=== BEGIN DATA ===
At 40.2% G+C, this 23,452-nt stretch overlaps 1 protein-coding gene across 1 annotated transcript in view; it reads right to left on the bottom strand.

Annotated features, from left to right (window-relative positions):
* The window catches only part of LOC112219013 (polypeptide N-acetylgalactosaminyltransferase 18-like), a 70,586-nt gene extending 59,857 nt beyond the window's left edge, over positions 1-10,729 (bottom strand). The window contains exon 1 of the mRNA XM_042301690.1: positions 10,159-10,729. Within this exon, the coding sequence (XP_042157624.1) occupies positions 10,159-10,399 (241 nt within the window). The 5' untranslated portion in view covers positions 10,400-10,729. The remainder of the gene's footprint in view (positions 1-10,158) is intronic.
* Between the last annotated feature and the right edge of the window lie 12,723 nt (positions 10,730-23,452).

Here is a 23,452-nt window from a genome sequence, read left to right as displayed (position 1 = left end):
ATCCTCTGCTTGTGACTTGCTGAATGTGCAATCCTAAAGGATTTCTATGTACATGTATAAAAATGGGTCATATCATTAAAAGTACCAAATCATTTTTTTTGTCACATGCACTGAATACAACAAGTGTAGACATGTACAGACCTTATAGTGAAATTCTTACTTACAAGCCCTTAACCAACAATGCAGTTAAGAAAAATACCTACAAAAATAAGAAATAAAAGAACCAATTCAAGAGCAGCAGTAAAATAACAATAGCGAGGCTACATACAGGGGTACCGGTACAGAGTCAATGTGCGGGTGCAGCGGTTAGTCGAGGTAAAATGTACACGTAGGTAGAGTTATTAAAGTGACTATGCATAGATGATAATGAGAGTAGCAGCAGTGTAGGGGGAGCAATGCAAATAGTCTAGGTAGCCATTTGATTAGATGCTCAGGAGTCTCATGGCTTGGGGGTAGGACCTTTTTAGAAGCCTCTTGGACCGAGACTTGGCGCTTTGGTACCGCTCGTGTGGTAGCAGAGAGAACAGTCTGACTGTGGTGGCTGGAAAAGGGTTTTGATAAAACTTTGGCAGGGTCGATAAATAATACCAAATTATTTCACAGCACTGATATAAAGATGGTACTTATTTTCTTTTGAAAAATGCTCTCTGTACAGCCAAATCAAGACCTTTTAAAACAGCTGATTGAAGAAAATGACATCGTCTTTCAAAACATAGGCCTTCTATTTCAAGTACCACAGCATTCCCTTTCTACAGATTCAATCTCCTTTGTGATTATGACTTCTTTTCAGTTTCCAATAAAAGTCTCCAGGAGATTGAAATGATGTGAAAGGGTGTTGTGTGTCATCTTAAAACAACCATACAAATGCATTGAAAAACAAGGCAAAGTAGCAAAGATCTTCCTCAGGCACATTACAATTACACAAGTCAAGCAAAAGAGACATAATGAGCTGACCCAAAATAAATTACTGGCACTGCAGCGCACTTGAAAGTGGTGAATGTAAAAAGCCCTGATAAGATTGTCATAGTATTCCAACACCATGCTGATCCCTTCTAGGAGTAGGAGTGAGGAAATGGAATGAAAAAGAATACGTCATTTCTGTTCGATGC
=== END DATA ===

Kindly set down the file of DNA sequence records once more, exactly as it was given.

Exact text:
At 40.2% G+C, this 23,452-nt stretch overlaps 1 protein-coding gene across 1 annotated transcript in view; it reads right to left on the bottom strand.

Annotated features, from left to right (window-relative positions):
* The window catches only part of LOC112219013 (polypeptide N-acetylgalactosaminyltransferase 18-like), a 70,586-nt gene extending 59,857 nt beyond the window's left edge, over positions 1-10,729 (bottom strand). The window contains exon 1 of the mRNA XM_042301690.1: positions 10,159-10,729. Within this exon, the coding sequence (XP_042157624.1) occupies positions 10,159-10,399 (241 nt within the window). The 5' untranslated portion in view covers positions 10,400-10,729. The remainder of the gene's footprint in view (positions 1-10,158) is intronic.
* Between the last annotated feature and the right edge of the window lie 12,723 nt (positions 10,730-23,452).

Here is a 23,452-nt window from a genome sequence, read left to right as displayed (position 1 = left end):
ATCCTCTGCTTGTGACTTGCTGAATGTGCAATCCTAAAGGATTTCTATGTACATGTATAAAAATGGGTCATATCATTAAAAGTACCAAATCATTTTTTTTGTCACATGCACTGAATACAACAAGTGTAGACATGTACAGACCTTATAGTGAAATTCTTACTTACAAGCCCTTAACCAACAATGCAGTTAAGAAAAATACCTACAAAAATAAGAAATAAAAGAACCAATTCAAGAGCAGCAGTAAAATAACAATAGCGAGGCTACATACAGGGGTACCGGTACAGAGTCAATGTGCGGGTGCAGCGGTTAGTCGAGGTAAAATGTACACGTAGGTAGAGTTATTAAAGTGACTATGCATAGATGATAATGAGAGTAGCAGCAGTGTAGGGGGAGCAATGCAAATAGTCTAGGTAGCCATTTGATTAGATGCTCAGGAGTCTCATGGCTTGGGGGTAGGACCTTTTTAGAAGCCTCTTGGACCGAGACTTGGCGCTTTGGTACCGCTCGTGTGGTAGCAGAGAGAACAGTCTGACTGTGGTGGCTGGAAAAGGGTTTTGATAAAACTTTGGCAGGGTCGATAAATAATACCAAATTATTTCACAGCACTGATATAAAGATGGTACTTATTTTCTTTTGAAAAATGCTCTCTGTACAGCCAAATCAAGACCTTTTAAAACAGCTGATTGAAGAAAATGACATCGTCTTTCAAAACATAGGCCTTCTATTTCAAGTACCACAGCATTCCCTTTCTACAGATTCAATCTCCTTTGTGATTATGACTTCTTTTCAGTTTCCAATAAAAGTCTCCAGGAGATTGAAATGATGTGAAAGGGTGTTGTGTGTCATCTTAAAACAACCATACAAATGCATTGAAAAACAAGGCAAAGTAGCAAAGATCTTCCTCAGGCACATTACAATTACACAAGTCAAGCAAAAGAGACATAATGAGCTGACCCAAAATAAATTACTGGCACTGCAGCGCACTTGAAAGTGGTGAATGTAAAAAGCCCTGATAAGATTGTCATAGTATTCCAACACCATGCTGATCCCTTCTAGGAGTAGGAGTGAGGAAATGGAATGAAAAAGAATACGTCATTTCTGTTCGATGC